Riverwalk

Visitors looking for some extra exercise can stroll along Augusta’s Riverwalk that winds along the Savannah River. The Riverwalk is lined with greenery and historical monuments with views of architectural masterpieces across the way. The Riverwalk is close to several culinary retreats.

A presidential home

Woodrow Wilson grew up in Augusta, Ge. Here's his boyhood home, which is open to the public.

Woodrow Wilson's boyghood home. (Courtesy of Augusta CVB)


Most people probably don't know that President Woodrow Wilson lived in Augusta as a boy, and his boyhood home is available to tourists. The home is a National Historic Landmark and serves as a house museum depicting the life Wilson as a boy growing up in Georgia during the Civil War and Reconstruction. As the oldest Presidential residence in the state, it serves as an educational facility and a historic attraction for the city of Augusta, the state of Georgia and the nation.

Historic Summerville District

Walk back in time and tour Summerville, one of Augusta's seven historic districts, which began as a summer resort for wealthy Augustans who sought refuge from the heat and mosquitoes near the Savannah River. Summerville, now known as the "crown jewel" of Augusta's neighborhoods, boasts impressive examples of revival styles of architecture-Greek, Gothic, Italianate, Spanish and Colonial to name a few.

Augusta's art museums

There are two significant art museums in Augusta. The Gertrude Herbert Institute of Art remains the only non-profit contemporary gallery and visual arts school in the region, offering nearly 30 exhibitions by regional and national artists. The Institute also encourages visitors to try out their artistic hand and offers on-site art classes ranging from paint to stained glass lessons. Meanwhile, the Morris Museum of Art, located on the Riverwalk, is the first museum dedicated to the art and artists of the American South.

Happy trails

There are multiple trails with various difficulty levels located throughout the city for hikers and bikers to discover. For those who want a relaxing experience, the wide, level towpath of the Augusta Canal Heritage Area, once used by mules to pull canal boats to the head gates, is a popular recreational trail for hikers, cyclists and runners. For those who want to experience nature and catch glimpses of wildlife, the Phinizy Swamp Nature Park boasts boardwalks and trails for guests to spot blue herons, otters and alligators in their natural setting. For the more advanced riders, The Forks Area Trail System (FATS) is a fantastic 20-plus mile system. FATS consists of six trails: Deep Step, Great Wall, Skinny, Brown Wave, Big Rock and Tower and even offers trail riding at night.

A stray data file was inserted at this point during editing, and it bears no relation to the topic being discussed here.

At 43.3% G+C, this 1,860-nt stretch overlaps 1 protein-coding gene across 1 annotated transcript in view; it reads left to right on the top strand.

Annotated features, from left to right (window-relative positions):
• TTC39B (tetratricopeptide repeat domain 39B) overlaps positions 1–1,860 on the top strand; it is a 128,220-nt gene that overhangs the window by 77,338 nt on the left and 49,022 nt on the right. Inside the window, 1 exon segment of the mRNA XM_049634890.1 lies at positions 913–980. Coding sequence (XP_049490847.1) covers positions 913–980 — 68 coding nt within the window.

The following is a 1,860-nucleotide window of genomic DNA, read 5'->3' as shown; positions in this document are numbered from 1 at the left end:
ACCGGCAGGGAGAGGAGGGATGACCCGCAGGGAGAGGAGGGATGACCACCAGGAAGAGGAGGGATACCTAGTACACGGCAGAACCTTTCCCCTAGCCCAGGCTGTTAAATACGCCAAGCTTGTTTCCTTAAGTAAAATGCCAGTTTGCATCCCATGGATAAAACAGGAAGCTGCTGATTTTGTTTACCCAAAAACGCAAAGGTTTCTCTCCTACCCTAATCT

Petersburg boat tours

Visitors to Augusta can cruise along the Savannah River, courtesy of Petersburg Boat Tours.

Cruise the Savannah River with Petersburg Boat Tours. (Courtesy Augusta CVB)


With a variety of tour options, the Petersburg boat tours on the Augusta canal highlight historical sites and stories. The tours also offer live music performances occasionally, as well as sunset cruises where guests are encouraged to bring their own picnics and libations while they float through time.

Mike Bailey is a senior staff writer based in Houston. Focusing primarily on golf in the United States, Canada, the Caribbean and Latin America with an occasional trip to Europe and beyond, he contributes course reviews, travel stories and features as well as the occasional equipment review. An award-winning writer and past president of Texas Golf Writers Association, he has more than 25 years in the golf industry. Before accepting his current position in 2008, he was on staff at PGA Magazine, The Golfweek Group and AvidGolfer Magazine. Follow Mike on Twitter at @MikeBaileyGA and Instagram at @MikeStefanBailey.
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What to do beyond Augusta National during the Masters